US charges Russian national with being a foreign agent
The Justice Department charged a Russian national who, along with her mentor, aimed to set up backchannel communications between Donald Trump and Russian President Vladimir Putin, with conspiring against the US as a secret agent.
Mariia Butina, also known as Maria, who was involved with a Russian gun group that the National Rifle Association was supportive of, was arrested on Sunday and appeared in court in Washington, DC to Monday, according to the Justice Department.
The arrest is the latest dizzying development related to Russia in recent days and revealed only about three hours after President Donald Trump’s press conference in Helsinki in which he shocked the world by siding with Vladimir Putin rather than his own intelligence agencies regarding election meddling by Russia’s spy agencies in 2016.
The charges were filed by prosecutors from the Justice Department’s national security division. They came just three days after special counsel Robert Mueller’s office Friday indicted 12 members of Russia’s military intelligence service the GRU over a hacking and influence operation.
Butina, 29, has been cooperating with various government authorities “for months regarding public allegations related to her contacts with various American and Russian individuals” and “months ago” voluntarily testified before the Senate Intelligence Committee for eight hours, her attorney, Robert N. Driscoll, said in a statement Monday.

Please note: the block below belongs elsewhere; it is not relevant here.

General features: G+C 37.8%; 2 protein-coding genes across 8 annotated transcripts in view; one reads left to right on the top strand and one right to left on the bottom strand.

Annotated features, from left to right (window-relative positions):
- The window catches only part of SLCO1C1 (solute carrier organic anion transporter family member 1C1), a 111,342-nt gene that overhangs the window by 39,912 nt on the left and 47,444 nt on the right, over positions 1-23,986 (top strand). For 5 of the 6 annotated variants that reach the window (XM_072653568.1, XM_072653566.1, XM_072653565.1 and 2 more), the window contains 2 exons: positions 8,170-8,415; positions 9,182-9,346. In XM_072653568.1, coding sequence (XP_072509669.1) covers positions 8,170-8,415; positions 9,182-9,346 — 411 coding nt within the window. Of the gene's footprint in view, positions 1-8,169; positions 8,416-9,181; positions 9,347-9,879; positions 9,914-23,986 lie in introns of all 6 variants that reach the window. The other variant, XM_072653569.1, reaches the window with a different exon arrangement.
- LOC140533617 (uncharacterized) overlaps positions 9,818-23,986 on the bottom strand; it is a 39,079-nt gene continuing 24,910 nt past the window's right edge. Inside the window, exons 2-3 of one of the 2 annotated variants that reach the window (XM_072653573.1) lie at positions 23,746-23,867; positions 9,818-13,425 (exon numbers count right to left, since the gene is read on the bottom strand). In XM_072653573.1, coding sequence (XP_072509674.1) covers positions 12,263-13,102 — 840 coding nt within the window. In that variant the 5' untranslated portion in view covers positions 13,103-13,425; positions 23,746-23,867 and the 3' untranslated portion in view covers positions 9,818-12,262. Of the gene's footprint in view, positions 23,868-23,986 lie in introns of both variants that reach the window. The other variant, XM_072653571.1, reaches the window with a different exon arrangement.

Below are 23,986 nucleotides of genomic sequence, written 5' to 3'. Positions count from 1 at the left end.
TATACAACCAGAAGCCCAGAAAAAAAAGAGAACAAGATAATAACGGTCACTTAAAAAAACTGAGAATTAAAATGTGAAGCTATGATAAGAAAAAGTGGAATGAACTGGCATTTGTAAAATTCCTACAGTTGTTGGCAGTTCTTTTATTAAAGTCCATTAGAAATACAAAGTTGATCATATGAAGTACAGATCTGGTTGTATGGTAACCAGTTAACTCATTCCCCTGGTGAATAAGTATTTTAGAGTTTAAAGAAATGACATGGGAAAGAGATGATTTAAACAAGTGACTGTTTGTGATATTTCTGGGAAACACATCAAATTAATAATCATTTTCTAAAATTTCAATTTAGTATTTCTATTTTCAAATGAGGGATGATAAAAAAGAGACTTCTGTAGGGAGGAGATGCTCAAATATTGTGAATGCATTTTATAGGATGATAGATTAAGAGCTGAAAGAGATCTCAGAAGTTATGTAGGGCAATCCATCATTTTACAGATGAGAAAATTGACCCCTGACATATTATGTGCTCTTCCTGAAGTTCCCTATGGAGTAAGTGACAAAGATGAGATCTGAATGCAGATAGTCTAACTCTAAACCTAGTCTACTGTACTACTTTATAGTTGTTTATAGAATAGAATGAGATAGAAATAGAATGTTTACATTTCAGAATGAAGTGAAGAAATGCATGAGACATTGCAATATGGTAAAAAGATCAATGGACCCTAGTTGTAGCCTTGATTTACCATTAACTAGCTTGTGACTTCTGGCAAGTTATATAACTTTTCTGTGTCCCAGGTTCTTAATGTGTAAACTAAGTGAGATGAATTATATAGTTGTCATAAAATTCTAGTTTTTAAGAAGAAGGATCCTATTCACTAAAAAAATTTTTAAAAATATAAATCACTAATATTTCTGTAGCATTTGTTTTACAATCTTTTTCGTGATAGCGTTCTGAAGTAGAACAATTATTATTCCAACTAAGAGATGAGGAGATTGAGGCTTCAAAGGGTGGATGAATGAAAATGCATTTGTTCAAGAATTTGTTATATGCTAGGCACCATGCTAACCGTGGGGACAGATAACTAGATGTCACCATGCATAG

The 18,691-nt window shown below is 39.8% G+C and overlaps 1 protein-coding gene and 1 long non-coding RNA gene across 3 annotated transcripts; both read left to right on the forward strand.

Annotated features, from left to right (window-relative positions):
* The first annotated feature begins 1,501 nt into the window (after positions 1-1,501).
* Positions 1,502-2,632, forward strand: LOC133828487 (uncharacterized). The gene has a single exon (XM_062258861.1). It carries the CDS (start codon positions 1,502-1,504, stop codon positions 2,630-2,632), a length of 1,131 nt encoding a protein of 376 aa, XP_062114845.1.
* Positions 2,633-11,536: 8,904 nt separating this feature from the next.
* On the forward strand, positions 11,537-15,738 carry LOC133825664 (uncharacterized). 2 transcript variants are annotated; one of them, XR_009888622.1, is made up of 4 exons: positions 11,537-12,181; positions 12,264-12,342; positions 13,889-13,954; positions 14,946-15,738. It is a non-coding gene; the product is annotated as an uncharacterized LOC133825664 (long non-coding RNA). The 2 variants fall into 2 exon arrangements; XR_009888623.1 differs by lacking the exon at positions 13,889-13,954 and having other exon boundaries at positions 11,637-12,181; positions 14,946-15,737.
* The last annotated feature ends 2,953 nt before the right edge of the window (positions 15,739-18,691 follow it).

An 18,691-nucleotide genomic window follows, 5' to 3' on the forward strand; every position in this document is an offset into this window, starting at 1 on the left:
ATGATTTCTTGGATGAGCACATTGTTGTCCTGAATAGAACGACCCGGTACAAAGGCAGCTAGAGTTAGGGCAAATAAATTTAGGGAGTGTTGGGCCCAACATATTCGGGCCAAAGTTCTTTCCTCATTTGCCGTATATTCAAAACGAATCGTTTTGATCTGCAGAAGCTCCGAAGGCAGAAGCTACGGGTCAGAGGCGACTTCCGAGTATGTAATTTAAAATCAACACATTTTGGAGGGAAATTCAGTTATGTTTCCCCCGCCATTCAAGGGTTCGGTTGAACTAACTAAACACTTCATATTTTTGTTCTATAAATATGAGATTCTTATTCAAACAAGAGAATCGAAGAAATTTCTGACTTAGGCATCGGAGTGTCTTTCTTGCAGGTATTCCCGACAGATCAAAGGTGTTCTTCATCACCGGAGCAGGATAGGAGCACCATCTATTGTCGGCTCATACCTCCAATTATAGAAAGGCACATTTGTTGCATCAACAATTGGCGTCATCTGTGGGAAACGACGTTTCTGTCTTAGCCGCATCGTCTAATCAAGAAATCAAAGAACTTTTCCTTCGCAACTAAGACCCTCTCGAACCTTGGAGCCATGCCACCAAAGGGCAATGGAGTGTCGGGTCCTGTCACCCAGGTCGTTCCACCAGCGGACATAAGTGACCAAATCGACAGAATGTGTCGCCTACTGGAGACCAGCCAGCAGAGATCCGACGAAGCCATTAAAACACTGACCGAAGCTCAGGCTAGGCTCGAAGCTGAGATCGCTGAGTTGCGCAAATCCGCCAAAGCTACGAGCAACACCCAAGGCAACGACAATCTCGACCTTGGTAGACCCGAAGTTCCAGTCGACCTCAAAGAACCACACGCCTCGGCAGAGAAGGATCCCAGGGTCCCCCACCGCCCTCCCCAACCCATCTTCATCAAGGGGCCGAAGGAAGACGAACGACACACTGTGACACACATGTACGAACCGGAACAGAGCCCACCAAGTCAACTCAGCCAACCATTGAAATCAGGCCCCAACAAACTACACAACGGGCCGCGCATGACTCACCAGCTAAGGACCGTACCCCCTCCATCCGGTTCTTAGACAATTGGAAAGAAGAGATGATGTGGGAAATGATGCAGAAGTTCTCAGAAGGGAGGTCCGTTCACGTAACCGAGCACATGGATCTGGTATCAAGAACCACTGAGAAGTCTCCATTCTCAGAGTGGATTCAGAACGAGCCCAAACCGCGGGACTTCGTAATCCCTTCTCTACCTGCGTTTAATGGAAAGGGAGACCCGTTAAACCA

Driscoll denied that Butina was “an agent of the Russian Federation,” calling her instead of a recent graduate of American University in Washington “with a Masters Degree in International Relations and a 4.0 grade point average.”
The NRA did not immediately respond to a request for comment.
Butina has previously said her outreach to American political operatives was purely out of a shared passion for firearms. She told The Washington Post in April 2017 that “no government official has ever approached me about ‘fostering ties’ with any Americans.”
American University officials confirmed to CNN earlier this year that in fall 2016, Butina enrolled in the school’s graduate program for international affairs. Her LinkedIn page says she graduated this spring with a near-perfect GPA.
Driscoll said Butina had produced thousands of documents to the Senate panel and has offered through counsel to interview with Mueller’s office, “which has not expressed interest.”
Mueller’s office declined to comment on whether it office was involved in the investigation of Butina or made the referral on Butina to the National Security Division and Washington US Attorney’s Office.
Over a dozen FBI agents executed a search warrant at Butina’s Washington apartment in April, her lawyer said.
Driscoll called the substance of the charge levied against her in the complaint unsealed Monday “overblown.” He protested her Sunday arrest as made “without prior notice to counsel” and after multiple offers to assist the Justice Department, who did not “avail itself of that opportunity.”
“There is simply no indication of Butina seeking to influence or undermine any specific policy or law [of] the United States — only at most to promote a better relationship between the two nations,” Driscoll said.